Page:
Three main hypotheses might explain our results that failed to reveal any correlation between the nutritional status and the psychological symptoms that we measured.
First of all, although we studied a large sample, the subjects’ characteristics might have been largely homogeneous in terms of the severity of malnutrition and the reported psychological symptoms, so that we could not identify any relationship between them. Patients were evaluated at admission to inpatient treatment at the most (or one of the most) severe moments in their illness. For example the narrow SD for BMI (mean=14.43; SD=1.45) shows the severe malnutrition and the relative homogeneity in the sample. Even the patients that had higher BMI had lost huge amounts of weight (Cf. methods) and thus were all severely malnourished. Consequently there was very little variation in the degree of malnutrition. Despite the fact that levels of depression and anxiety were variable, we were not able to establish any link with levels of malnutrition. There may be a nutrition threshold, whereby psychological state is only affected when a certain degree of nutritional deficiency has been reached.
Second, we evaluated nutritional status in more comprehensive manner and in a larger sample compared to previous studies, and we used relatively a large set of indicators. However, body composition was measured using the BIA which is not a reference method (such as Dual-emission X-ray absorptiometry (DXA) or measurements using 4 compartment models). The severely malnourished status of the patients did not enable transfer to DXA centres for the measures to be performed. Also, the severity of malnutrition was measured by a rough estimation of the difference between the highest lifetime BMI and BMI at inclusion, thus considering weight loss to be linear, and not accounting for duration of illness and weight fluctuations. A more precise measure of these variations should be performed to provide information on this subject.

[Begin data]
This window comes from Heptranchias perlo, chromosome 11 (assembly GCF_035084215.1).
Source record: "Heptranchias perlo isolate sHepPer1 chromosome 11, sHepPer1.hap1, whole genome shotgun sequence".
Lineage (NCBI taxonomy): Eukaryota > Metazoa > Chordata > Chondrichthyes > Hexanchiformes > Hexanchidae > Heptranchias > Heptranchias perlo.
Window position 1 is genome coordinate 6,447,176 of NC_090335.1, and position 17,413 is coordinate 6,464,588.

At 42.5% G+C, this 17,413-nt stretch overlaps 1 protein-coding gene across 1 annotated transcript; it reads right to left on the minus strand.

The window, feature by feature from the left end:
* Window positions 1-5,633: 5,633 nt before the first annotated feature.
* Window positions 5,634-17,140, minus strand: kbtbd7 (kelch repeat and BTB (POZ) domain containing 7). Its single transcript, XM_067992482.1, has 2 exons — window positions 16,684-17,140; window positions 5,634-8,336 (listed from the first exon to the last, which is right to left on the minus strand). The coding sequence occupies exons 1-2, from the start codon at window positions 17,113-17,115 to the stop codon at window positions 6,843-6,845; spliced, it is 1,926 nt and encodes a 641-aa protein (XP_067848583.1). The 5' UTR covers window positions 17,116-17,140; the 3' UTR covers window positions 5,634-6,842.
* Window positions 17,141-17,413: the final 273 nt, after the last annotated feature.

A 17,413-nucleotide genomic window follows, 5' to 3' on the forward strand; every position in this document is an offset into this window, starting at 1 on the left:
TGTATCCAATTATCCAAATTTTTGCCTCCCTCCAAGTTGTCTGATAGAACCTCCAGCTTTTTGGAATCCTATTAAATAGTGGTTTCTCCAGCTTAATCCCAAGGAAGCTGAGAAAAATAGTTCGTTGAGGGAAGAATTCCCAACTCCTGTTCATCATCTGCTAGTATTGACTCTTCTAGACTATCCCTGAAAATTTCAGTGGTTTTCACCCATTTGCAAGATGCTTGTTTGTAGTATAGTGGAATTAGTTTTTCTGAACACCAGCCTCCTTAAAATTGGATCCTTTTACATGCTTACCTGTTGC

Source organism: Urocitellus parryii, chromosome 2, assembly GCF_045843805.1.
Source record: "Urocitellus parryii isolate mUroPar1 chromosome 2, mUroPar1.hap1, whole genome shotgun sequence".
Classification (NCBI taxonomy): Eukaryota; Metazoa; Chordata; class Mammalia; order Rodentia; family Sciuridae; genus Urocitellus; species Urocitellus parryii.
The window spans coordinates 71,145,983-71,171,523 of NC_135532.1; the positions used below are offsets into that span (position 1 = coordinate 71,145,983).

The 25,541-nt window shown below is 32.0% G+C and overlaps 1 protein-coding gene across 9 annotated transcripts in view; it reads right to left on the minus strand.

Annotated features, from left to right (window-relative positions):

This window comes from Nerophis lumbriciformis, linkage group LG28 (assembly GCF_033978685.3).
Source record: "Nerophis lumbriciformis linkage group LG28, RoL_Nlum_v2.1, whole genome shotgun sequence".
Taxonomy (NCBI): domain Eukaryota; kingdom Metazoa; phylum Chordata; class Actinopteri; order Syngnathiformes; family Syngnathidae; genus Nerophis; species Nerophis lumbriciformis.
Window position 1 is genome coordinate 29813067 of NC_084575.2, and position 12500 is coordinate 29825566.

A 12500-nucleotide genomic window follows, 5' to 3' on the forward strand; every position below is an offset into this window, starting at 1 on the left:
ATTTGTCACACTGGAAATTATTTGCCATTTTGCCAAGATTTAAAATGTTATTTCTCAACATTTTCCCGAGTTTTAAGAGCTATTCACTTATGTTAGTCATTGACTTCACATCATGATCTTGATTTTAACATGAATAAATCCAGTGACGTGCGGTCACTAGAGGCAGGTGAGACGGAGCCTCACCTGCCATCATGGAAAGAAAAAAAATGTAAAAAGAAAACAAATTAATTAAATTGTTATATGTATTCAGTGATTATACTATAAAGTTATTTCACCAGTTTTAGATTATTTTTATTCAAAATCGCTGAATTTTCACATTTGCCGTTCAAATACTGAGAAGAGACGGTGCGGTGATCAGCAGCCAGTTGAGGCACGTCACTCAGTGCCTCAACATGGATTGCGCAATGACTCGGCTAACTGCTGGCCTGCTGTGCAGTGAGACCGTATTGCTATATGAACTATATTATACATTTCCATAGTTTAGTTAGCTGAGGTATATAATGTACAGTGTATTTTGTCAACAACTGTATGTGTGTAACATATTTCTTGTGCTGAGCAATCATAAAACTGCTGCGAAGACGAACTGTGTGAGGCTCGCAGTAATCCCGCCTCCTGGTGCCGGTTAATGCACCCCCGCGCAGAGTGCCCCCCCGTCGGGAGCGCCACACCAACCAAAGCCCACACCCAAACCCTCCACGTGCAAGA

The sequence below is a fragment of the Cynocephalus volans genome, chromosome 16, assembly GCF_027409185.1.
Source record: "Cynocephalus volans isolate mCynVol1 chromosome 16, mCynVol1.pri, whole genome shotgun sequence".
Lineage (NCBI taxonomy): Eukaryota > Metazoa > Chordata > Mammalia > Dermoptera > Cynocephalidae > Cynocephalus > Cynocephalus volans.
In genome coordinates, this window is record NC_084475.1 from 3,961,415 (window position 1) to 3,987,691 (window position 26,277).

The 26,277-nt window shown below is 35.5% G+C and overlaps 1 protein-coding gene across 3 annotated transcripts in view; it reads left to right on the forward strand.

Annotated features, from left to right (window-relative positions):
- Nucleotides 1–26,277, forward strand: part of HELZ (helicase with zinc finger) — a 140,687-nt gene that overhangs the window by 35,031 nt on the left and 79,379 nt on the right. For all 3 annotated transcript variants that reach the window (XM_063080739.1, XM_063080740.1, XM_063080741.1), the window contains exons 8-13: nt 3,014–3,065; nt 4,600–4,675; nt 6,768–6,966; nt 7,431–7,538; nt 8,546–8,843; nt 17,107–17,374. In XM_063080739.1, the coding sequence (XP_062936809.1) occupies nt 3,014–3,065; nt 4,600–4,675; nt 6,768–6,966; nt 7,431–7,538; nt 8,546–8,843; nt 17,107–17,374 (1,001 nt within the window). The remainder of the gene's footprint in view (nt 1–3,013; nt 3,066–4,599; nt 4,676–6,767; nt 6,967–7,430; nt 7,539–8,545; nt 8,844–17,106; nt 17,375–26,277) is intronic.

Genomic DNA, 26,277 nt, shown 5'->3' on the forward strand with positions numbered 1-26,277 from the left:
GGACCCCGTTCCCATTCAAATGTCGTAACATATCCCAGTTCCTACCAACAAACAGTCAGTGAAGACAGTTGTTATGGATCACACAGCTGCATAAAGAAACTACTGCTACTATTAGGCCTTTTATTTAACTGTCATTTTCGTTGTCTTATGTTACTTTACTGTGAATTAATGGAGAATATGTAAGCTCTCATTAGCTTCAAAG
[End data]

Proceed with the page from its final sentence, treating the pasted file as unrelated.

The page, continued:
Third, as hypothesised by certain authors ,  depression in AN, rather than having a single aetiology, is likely to be the consequence of various factors; depressive and anxiety symptoms in severely malnourished AN patients could therefore be mainly due to factors other than malnutrition, such as depressive symptoms linked to exhaustion, chronic illness or in some cases premorbid depression.
An interesting yet worrying observation from our study was the frequent use of psychotropic drugs in the treatment of very malnourished patients. More than 36% percent of AN patients admitted were receiving antidepressants. This is unusual, especially in severely malnourished subjects: it is well established that antidepressants are not effective on patients with low BMI . These treatments have usually been prescribed before inpatient admission, generally by non-specialized physicians, and they are generally stopped after admission, because they are ineffective. Despite these elements, it is interesting to see that the higher the anxiety or depressive scores, the more likely patients are to be receiving anti-depressants (AD).
How can we understand the link between psychological symptoms and malnutrition in the light of our data and the literature?
In the first stages of the illness, patients report that starvation provides relief from pre-existing anxiety and depressive symptoms. However, in a second stage, these symptoms tend to increase and regardless if malnutrition and starvation continue. If at the beginning of the illness, patients feel better and less anxious although they are starving, this might be due to complex biological and psychological mechanisms: depletion in tryptophan resulting from a strict diet could relieve anxiety, as suggested by Kaye et al. . In addition, other effects such as satisfaction at having lost weight, positive reinforcement from peers , or battling against hunger as a source of pleasure and control , enable them to experience a degree of “well-being”. However, with time, these effects fade and anxiety and depression re-emerge, along with other rituals and obsessions. It is at this stage that patients are usually admitted to hospitalization. This anxio-depressive recrudescence is also explained by several other factors: the regulation and adaptation of the body to all kinds of nutritional deficiencies and hormonal changes, negative comments concerning extreme thinness, exhaustion, chronicity of the illness and the hospitalization itself. Thus the patient can be caught in a vicious circle that drives him/her to ever-lower BMI, sometimes fatal. In fact, the patient adopts again the first strategy, which is starvation, in an attempt to decrease anxiety and depression, as at the beginning of the illness. Unfortunately, this strategy aggravates the anxiety and depression and the vicious circle described by Garner described  becomes established.